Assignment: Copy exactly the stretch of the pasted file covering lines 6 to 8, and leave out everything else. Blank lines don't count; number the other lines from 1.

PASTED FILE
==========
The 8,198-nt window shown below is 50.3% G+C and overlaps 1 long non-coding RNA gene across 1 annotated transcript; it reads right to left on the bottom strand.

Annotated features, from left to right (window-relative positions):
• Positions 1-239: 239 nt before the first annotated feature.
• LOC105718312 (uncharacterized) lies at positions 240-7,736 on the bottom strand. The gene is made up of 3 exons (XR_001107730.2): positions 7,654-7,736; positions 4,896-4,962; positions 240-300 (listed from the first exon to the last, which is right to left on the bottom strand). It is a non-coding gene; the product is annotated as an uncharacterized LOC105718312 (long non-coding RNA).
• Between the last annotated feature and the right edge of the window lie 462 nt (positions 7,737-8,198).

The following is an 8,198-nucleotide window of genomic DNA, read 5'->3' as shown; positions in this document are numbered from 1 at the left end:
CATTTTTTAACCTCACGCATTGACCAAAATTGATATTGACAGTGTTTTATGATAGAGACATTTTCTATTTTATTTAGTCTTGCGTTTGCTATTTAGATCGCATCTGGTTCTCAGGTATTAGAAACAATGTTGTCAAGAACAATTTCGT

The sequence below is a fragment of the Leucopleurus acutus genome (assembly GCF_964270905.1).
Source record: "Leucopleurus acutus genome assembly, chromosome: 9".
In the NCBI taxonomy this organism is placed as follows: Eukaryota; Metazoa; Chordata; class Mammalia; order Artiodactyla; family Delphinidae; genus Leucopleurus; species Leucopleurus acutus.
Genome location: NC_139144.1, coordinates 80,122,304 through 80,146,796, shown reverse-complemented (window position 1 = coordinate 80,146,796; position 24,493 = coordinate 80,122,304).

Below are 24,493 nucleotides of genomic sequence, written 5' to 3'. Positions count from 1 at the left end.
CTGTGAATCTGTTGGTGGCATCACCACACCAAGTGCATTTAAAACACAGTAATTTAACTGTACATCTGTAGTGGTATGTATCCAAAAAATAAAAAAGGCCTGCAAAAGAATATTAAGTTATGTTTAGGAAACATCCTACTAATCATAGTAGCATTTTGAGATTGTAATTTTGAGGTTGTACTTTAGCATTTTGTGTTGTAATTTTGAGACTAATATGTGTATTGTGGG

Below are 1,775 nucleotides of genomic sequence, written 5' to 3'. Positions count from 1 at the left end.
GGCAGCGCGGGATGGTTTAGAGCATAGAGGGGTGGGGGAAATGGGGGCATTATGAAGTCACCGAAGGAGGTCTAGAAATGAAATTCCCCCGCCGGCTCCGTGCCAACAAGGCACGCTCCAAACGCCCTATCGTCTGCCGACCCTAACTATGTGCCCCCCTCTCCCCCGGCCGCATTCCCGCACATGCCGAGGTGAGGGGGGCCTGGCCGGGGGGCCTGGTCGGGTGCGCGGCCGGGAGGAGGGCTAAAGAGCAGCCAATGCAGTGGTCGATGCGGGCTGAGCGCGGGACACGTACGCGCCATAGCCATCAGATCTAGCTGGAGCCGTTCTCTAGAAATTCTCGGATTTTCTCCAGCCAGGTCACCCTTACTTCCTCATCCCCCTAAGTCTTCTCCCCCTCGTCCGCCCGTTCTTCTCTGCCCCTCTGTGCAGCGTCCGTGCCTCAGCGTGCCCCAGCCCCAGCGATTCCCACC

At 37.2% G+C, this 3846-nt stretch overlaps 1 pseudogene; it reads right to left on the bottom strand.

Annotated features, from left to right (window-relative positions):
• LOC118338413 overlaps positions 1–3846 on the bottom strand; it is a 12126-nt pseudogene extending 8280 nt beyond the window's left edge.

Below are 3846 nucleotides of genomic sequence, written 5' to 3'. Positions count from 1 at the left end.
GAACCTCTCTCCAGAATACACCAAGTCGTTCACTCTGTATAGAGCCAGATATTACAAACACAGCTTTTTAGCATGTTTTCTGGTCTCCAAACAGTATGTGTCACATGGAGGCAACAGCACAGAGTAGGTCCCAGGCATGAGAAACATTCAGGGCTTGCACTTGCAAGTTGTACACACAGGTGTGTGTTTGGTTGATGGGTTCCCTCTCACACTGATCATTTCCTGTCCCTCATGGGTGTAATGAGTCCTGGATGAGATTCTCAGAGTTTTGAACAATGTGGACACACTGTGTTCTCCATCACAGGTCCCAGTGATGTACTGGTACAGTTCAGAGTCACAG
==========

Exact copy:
The following is an 8,198-nucleotide window of genomic DNA, read 5'->3' as shown; positions in this document are numbered from 1 at the left end:
CATTTTTTAACCTCACGCATTGACCAAAATTGATATTGACAGTGTTTTATGATAGAGACATTTTCTATTTTATTTAGTCTTGCGTTTGCTATTTAGATCGCATCTGGTTCTCAGGTATTAGAAACAATGTTGTCAAGAACAATTTCGT

The sequence below is a fragment of the Leucopleurus acutus genome (assembly GCF_964270905.1).